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Inverted-Triode Circuit for measuring of small Currents

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Papers » Principles of schematics etc. » Inverted-Triode Circuit for measuring of small Currents
           
Dietmar Rudolph
Dietmar Rudolph
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22.Aug.10 21:19

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The inverted-triode operation for measuring extremely small currents has been published in 1944.

Inverted means: the grid is used as anode, and the anode is used as control element.


Reprint in: HANDBOOK OF INDUSTRIAL ELECTRONIC CIRCUITS, McGraw-Hill, 1948, p. 102

Inverted-triode Circuit for Measurement of Extremely Small Currents

A NEW electronic tube can measure hydrogen-ion contents of chemicals (pH), minute currents produced by phototubes, ion current in mass spectrometers, alloying constituents of steel, and minute quantities that previously required an electrometer or its equivalent.

In this tube the outer electrode, which is normally the plate in an ordinary vacuum tube, is used as the control grid. This inversion minimizes the space-charge effect, thereby making it possible to select a value of grid bias that will result in zero grid current.

Currents as low as 10-14 ampere can be measured and as low as 10-16 ampere can be indicated. Direct potentials can be measured to a sensitivity of 10-4 Volt in circuits having up to 1012 ohms resistance.

The tube is termed an inverted triode because the outer electrode, which is normally the plate in an ordinary vacuum tube, is used as the control electrode or grid in this tube. This places the control electrode at a maximum distance from the space-charge region surrounding the filament, thus minimizing the amount of electrons collected by the control electrode. In this manner, the current to the control electrode is held at a minimum.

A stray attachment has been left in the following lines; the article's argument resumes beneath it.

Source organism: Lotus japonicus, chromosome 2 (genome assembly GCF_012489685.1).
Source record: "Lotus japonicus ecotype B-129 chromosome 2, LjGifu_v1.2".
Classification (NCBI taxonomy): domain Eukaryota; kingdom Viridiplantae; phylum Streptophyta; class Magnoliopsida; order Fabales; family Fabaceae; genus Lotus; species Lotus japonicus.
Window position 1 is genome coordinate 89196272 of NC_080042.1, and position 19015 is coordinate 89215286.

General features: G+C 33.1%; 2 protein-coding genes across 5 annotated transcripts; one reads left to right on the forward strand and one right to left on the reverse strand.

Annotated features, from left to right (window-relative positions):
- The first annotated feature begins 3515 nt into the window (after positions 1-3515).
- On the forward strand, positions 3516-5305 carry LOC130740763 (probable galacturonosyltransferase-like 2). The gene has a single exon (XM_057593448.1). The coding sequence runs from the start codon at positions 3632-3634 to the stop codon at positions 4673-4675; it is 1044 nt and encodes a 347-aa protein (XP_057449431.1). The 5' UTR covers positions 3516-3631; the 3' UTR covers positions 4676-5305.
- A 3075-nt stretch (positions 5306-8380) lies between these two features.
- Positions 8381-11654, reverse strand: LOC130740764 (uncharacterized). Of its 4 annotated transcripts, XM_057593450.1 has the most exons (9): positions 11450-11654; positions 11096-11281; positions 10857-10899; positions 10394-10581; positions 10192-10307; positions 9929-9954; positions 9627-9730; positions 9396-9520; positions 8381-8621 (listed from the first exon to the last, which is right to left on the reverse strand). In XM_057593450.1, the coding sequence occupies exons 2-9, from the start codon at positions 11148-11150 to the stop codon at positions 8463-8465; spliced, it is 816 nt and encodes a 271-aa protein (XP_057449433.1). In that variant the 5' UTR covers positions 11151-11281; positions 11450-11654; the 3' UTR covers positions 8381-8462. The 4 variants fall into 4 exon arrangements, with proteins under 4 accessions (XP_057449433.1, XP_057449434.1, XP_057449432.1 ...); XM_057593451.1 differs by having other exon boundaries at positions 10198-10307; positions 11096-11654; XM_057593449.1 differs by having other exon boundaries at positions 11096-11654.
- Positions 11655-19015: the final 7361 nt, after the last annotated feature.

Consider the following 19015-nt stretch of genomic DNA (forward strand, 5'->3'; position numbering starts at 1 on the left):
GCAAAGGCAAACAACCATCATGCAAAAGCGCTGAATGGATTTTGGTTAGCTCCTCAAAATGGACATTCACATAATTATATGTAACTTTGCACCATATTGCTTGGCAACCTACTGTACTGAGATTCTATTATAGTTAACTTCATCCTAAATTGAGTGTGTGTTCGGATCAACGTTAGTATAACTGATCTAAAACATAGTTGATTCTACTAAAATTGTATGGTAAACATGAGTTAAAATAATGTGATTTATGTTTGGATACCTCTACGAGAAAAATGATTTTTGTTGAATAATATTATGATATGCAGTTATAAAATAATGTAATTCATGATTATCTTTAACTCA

The mesh mounted between the filament and the control electrode is used as the anode. This construction provides more radiating surface to the grid, decreasing its temperature and possible thermionic emission. The control element, or grid, being farthest from the filament, receives less heat and light from the filament, thus decreasing emission from the grid.

The filament is operated at a low temperature to minimize the emission of photoelectrons and of primary electrons from the grid. All the electrodes are operated at rather low voltages to reduce the possibility of ionizing residual gas in the tube, which would cause positive ion current in the grid circuit.

In taking measurements of extremely minute currents, the electrostatic charges that build up on the inside surface of the glass bulb produce a sufficiently high electric field to affect the over-all sensitivity of the tube. This electric field also makes consistent results practically impossible. To eliminate this condition, a small piece of spring wire is mounted with a slight pressure against the inner wall of the glass bulb. The connection is then brought out to a base pin and connected to an electrical ground with respect to the other electrodes. If not thus neutralized, electric fields created by the charge on the glass bulb can easily be of sufficient magnitude to exert a greater control over the electron flow than is obtained from the control electrode.

A microammeter, or a galvanometer, must be used in the plate circuit to measure the small currents. The output may also be fed into a suitable voltage amplifier, in which case the RH507 tube will serve as a coupling device between the source under measurement and the amplifier proper. A typical electrometer circuit using a microammeter, or a galvanometer, is shown.